OverDrive founder and CEO Steve Potash remembers the moment clearly. It was early March and he was in Michigan, sitting down to lunch with Lance Werner, director of the Kent District Libraries. “Lance says to me, ‘Steve, on Monday I’m closing my 20 branches,’ ” Potash recalls. “When I got back to my office, I got the team together and I said, ‘This is going to be happening everywhere.’ And we now have to get as many no-cost, simultaneous-access e-books into as many libraries as we can.”

OverDrive has donated more than 6.6 million units to libraries and schools since the onset of the Covid-19 crisis. And the company’s efforts have extended beyond the pandemic. After the killing of George Floyd sparked a nationwide social and racial justice movement, OverDrive went to work again. The company’s Black Lives Matter: Community Read program put together a collection of digital resources available to patrons with no holds list and to libraries at no cost.

“After George Floyd, we knew we needed to do a community read,” Potash said. “We’ve had pretty good support from publishers. We were able to negotiate and we got some good donations. But I said to my CFO and the team at the start, ‘Look, we’re going to be writing some checks. Let’s just try to get the best deal so everyone who needs these books can get them.’ ”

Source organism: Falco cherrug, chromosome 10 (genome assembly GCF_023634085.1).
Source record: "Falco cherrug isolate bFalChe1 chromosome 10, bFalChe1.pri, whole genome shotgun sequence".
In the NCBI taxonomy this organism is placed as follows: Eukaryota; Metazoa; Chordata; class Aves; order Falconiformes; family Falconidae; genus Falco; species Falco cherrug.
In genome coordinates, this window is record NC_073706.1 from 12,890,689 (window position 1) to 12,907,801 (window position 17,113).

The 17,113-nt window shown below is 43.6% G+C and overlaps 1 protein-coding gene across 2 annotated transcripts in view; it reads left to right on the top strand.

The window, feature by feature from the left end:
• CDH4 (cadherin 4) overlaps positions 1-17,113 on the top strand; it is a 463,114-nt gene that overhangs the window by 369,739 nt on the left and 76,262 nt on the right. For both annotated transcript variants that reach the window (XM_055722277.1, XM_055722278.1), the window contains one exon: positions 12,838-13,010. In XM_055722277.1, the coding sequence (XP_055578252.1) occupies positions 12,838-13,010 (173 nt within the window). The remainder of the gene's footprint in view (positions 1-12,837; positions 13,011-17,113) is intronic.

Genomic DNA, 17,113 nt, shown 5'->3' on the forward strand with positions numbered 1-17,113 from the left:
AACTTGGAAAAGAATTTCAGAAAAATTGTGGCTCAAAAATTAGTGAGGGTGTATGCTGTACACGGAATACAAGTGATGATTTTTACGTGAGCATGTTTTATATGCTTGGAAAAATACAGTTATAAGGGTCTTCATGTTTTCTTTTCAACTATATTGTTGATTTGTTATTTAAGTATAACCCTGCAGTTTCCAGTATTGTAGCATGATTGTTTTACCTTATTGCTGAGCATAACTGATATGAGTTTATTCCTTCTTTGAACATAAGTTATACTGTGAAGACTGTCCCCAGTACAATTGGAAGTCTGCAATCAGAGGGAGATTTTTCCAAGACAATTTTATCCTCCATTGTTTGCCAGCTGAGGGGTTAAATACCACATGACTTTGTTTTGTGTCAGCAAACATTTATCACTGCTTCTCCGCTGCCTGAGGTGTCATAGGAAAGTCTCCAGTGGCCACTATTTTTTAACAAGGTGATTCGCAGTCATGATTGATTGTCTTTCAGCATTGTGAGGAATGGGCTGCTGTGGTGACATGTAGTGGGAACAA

Potash is quick to credit the staff at OverDrive for their hard work, and he acknowledges that the past year hasn’t been easy on them. “We have an amazing team here,” he says. “The fact that we were on short notice able to take 400 dedicated passionate folks on this mission, many working remotely—it’s been a lot of stress and some burnout. It was a challenge, because we want to deliver. Whatever the challenges are, we always want to find a way to deliver. I’m proud of the results.”

For the past two decades, librarians have come to know Potash as a vocal advocate for digital content in libraries. And while it would be easy to say his advocacy is driven by business interests, those who know Potash know his passion for libraries, schools, and the cause of literacy is real, and very personal. Over the course of what has been a historically challenging year, library directors have consistently told PW that Potash has personally reached out to them. And the common question for each of these directors has been, what do you need?

Potash confirms that he has spoken to the majority of the executive directors in all of the major metropolitan library systems over the last few months, as well as state librarians and consortium leaders. “I try to be a good listener,” he says. “And I’m just so thankful that we can play a role.”

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